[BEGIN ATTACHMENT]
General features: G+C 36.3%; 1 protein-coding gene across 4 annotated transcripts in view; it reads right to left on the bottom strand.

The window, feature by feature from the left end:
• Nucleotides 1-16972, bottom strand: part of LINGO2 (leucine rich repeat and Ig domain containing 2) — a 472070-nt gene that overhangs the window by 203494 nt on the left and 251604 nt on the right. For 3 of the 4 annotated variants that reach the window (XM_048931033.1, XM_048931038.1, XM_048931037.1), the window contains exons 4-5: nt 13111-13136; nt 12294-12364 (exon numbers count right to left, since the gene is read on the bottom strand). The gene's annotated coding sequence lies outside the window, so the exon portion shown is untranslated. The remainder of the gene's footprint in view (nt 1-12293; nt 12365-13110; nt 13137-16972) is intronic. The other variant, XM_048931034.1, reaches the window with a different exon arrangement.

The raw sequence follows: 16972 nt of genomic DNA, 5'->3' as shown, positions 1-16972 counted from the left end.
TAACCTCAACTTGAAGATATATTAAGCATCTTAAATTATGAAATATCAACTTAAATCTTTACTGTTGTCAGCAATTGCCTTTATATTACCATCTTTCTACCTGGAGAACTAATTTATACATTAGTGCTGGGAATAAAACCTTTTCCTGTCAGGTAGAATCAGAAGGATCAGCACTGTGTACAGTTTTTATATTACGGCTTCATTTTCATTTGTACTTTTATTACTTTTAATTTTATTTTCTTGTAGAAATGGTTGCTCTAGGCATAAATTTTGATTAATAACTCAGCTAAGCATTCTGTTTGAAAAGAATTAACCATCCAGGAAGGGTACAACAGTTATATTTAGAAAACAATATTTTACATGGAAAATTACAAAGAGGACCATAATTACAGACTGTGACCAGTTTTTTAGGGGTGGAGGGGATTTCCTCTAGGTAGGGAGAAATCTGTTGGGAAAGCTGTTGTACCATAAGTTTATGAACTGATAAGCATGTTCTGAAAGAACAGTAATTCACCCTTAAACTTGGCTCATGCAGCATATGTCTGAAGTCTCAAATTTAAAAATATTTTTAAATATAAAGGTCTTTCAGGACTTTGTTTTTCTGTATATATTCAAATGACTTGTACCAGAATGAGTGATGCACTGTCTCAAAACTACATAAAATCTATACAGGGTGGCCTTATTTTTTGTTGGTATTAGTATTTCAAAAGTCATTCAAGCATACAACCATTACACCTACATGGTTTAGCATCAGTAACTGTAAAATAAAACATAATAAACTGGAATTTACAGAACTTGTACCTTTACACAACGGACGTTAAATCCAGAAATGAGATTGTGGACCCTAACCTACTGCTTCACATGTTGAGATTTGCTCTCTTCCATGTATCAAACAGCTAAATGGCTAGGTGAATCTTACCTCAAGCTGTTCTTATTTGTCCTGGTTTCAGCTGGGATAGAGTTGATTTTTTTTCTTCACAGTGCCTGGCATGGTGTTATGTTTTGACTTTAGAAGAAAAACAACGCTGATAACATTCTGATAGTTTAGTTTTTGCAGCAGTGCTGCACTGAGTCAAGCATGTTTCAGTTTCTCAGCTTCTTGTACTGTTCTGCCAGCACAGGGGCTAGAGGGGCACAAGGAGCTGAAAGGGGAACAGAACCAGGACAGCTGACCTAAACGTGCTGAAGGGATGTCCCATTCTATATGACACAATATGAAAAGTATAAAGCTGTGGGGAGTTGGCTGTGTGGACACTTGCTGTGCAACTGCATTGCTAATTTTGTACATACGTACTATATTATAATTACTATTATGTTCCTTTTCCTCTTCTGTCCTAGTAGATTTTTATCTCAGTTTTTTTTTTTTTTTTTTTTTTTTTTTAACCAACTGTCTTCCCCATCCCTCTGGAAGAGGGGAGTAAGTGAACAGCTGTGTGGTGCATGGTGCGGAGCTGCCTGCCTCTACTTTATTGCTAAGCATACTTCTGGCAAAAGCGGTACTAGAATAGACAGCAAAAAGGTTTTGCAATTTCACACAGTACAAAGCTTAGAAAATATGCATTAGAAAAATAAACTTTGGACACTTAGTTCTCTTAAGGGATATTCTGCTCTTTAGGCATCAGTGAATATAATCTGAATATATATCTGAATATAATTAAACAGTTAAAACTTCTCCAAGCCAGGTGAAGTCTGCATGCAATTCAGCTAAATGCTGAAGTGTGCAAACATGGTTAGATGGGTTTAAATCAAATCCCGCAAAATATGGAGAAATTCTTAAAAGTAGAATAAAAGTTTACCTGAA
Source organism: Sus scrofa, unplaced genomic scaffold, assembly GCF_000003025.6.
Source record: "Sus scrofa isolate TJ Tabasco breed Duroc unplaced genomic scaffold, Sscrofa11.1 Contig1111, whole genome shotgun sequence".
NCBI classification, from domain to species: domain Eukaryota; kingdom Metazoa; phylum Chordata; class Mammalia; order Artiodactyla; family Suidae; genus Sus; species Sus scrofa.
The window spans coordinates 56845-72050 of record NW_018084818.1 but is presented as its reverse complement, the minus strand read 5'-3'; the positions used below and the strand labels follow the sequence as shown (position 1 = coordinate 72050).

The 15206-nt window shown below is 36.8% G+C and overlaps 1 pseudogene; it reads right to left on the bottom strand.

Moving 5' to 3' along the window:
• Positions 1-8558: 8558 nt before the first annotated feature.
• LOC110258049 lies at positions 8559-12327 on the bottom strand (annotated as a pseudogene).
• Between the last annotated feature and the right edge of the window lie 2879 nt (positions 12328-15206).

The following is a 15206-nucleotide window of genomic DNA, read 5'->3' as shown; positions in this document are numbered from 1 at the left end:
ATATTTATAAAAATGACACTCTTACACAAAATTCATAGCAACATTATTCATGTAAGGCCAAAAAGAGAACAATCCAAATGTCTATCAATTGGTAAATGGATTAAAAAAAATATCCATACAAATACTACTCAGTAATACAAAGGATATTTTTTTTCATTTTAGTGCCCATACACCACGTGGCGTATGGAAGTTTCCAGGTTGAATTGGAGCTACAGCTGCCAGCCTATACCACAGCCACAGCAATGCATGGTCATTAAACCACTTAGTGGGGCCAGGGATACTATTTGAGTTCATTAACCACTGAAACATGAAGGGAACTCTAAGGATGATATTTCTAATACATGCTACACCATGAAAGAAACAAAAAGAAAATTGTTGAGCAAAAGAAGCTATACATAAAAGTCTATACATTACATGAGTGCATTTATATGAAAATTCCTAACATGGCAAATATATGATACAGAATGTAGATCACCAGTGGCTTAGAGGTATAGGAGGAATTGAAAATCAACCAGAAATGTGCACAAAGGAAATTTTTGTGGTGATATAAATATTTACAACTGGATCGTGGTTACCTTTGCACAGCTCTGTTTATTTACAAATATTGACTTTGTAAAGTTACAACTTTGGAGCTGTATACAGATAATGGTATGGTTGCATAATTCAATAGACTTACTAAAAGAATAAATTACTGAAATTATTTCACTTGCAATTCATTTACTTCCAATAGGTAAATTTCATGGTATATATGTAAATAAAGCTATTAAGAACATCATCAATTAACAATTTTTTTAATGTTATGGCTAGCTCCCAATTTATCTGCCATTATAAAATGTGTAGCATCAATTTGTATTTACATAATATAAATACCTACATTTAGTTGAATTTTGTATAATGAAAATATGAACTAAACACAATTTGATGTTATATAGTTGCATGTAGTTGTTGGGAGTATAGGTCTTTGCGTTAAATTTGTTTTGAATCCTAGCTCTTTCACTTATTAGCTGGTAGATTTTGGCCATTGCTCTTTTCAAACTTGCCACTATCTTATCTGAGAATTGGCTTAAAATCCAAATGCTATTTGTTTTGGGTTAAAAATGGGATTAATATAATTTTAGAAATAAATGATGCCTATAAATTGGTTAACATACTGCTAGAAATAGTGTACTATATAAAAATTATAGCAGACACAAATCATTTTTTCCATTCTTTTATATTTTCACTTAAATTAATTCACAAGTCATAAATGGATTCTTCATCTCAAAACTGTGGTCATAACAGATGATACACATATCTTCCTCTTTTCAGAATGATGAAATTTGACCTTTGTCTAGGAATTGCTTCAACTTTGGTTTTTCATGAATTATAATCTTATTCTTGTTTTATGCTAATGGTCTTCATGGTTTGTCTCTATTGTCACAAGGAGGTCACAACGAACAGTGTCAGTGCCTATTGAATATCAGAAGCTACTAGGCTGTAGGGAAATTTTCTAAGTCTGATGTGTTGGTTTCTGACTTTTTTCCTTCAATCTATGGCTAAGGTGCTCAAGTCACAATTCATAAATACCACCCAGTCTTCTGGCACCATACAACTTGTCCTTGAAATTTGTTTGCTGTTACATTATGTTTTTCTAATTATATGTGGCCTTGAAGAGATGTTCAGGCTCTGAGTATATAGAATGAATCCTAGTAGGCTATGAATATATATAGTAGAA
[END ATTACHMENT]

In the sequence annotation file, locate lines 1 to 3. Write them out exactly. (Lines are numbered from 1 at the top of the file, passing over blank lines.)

General features: G+C 36.3%; 1 protein-coding gene across 4 annotated transcripts in view; it reads right to left on the bottom strand.

The window, feature by feature from the left end:
• Nucleotides 1-16972, bottom strand: part of LINGO2 (leucine rich repeat and Ig domain containing 2) — a 472070-nt gene that overhangs the window by 203494 nt on the left and 251604 nt on the right. For 3 of the 4 annotated variants that reach the window (XM_048931033.1, XM_048931038.1, XM_048931037.1), the window contains exons 4-5: nt 13111-13136; nt 12294-12364 (exon numbers count right to left, since the gene is read on the bottom strand). The gene's annotated coding sequence lies outside the window, so the exon portion shown is untranslated. The remainder of the gene's footprint in view (nt 1-12293; nt 12365-13110; nt 13137-16972) is intronic. The other variant, XM_048931034.1, reaches the window with a different exon arrangement.